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200 writers and 50 publishers marching away from Spanish collecting society SGAE

By | Published on Friday 4 October 2019

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Around 200 songwriters and 50 music publishers are in the process of leaving Spain’s famously shit collecting society SGAE, according to Spanish media reports. The controversial society demands members give it six months notice before jumping ship, so those creators and publishers taking the leap will be cut free from 1 Jan next year.

SGAE, of course, enjoys the accolade of shittest song rights collecting society in the world. Which is no small achievement, there’s an awful lot of competition out there for that title. After years of controversies about how it distributes the monies it collects on behalf of songwriters and music publishers – and how it has sought to shut out its critics along the way – SGAE was finally expelled from the global grouping of songwriter societies, CISAC, earlier this year. The Spanish government has also been piling on the pressure.

It’s not actually officially known which songwriters and music publishers are on the list of those planning to exit SGAE at the end of the year, but Spanish newspaper ABC says that list includes some of the country’s key creators, with their departure likely to have a big impact on the society’s repertoire and revenues.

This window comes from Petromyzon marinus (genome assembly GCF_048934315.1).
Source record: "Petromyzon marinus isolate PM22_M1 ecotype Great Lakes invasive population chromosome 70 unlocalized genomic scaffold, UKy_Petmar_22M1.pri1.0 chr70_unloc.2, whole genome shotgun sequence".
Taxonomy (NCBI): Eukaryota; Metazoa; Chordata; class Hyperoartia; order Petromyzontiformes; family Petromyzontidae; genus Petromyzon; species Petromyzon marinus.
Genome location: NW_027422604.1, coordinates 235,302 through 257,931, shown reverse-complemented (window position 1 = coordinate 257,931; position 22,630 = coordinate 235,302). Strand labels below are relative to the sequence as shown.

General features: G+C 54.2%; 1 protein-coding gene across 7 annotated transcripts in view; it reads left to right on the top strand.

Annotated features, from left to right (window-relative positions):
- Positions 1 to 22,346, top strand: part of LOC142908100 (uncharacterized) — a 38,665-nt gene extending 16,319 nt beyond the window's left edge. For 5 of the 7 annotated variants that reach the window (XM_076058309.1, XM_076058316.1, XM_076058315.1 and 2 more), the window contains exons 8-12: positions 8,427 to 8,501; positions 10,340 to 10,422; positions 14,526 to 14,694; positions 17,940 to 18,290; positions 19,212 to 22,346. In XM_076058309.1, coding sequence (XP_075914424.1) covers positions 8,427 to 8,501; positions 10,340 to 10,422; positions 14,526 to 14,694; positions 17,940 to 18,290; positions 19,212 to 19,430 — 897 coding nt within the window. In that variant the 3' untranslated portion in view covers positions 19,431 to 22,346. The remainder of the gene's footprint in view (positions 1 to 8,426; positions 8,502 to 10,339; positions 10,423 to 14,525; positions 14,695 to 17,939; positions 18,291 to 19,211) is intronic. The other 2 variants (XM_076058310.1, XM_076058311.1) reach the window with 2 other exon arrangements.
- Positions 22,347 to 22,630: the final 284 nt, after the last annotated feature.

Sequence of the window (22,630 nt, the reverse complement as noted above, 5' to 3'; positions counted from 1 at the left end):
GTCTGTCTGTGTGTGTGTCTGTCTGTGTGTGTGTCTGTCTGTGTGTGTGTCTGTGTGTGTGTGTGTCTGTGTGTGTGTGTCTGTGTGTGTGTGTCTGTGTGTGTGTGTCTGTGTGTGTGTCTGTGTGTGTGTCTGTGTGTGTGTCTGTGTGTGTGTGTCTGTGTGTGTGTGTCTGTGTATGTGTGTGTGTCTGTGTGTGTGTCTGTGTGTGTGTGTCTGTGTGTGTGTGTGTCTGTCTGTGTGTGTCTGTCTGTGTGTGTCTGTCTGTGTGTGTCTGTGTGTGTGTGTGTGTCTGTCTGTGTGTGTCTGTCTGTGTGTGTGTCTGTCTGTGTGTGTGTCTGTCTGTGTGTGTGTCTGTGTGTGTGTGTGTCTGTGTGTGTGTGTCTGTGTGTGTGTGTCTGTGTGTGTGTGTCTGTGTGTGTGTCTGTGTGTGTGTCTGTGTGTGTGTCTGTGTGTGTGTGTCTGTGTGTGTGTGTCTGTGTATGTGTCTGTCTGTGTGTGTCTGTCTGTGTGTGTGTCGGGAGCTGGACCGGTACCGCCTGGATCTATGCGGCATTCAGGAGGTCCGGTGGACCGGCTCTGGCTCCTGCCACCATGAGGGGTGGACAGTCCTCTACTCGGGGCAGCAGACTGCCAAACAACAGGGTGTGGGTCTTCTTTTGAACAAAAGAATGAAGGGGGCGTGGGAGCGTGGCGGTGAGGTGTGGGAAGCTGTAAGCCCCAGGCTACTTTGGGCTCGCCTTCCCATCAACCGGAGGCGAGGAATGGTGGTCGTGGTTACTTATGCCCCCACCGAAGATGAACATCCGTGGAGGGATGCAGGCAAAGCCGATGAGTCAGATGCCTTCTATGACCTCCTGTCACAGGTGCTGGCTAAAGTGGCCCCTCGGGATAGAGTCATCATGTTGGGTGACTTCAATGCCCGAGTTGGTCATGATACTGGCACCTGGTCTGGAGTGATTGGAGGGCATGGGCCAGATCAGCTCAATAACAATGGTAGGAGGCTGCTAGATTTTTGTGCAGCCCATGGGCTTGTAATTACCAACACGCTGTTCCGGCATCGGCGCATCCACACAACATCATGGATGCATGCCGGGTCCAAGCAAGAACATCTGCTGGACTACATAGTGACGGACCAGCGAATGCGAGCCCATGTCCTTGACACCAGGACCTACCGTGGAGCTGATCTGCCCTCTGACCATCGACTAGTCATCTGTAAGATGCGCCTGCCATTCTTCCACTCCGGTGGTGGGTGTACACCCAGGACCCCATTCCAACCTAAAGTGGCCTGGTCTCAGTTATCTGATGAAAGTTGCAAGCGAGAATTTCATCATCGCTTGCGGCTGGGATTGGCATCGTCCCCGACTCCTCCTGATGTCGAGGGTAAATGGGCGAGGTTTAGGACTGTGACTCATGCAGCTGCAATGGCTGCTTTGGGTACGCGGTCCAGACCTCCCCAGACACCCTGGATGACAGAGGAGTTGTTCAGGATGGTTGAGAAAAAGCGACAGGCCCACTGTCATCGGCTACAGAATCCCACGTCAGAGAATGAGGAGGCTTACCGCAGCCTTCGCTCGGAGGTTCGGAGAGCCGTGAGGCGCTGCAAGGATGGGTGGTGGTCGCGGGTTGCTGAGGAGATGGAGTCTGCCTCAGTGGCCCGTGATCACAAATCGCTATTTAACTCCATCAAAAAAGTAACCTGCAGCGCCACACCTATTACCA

Meanwhile another newspaper, El Diario, reckons that about 200 writers and 50 publishers have begun the process of leaving SGAE, meaning they’ll be free by the beginning of next year. Although some have apparently said that they will stay if the society can get its wider membership to approve long-talked about reforms before the end of 2019. Which it almost certainly can’t.

It’s not clear what the departing SGAE members plan to do with their rights, given that they’ll still need a society to license their songs to broadcasters, venues and companies who otherwise play music in public. However, there is now another option of course, a rival society called Unison having already launched. Meanwhile, El Diario reports that some of SGAE’s departing members are considering launching their own rights organisation.

The moving of rights around the collective licensing system isn’t quite as easy as it sounds. The global music publishers have been the most vocal critics of SGAE, but in Continental Europe songwriters directly assign both the mechanical and performing rights in their songs to their societies, and then grant their publisher the right to share in the money that society collects. In most Anglo-American markets the same principle applies to the performing rights. Which constrains the publishers to an extent, and increases the complexities of moving rights, even if the rationale for such a move is sound.

It will nevertheless be interesting to see what happens in the new year regarding where rights sit and who can license what. And also whether the departure of some major players takes an already embattled SGAE to the brink.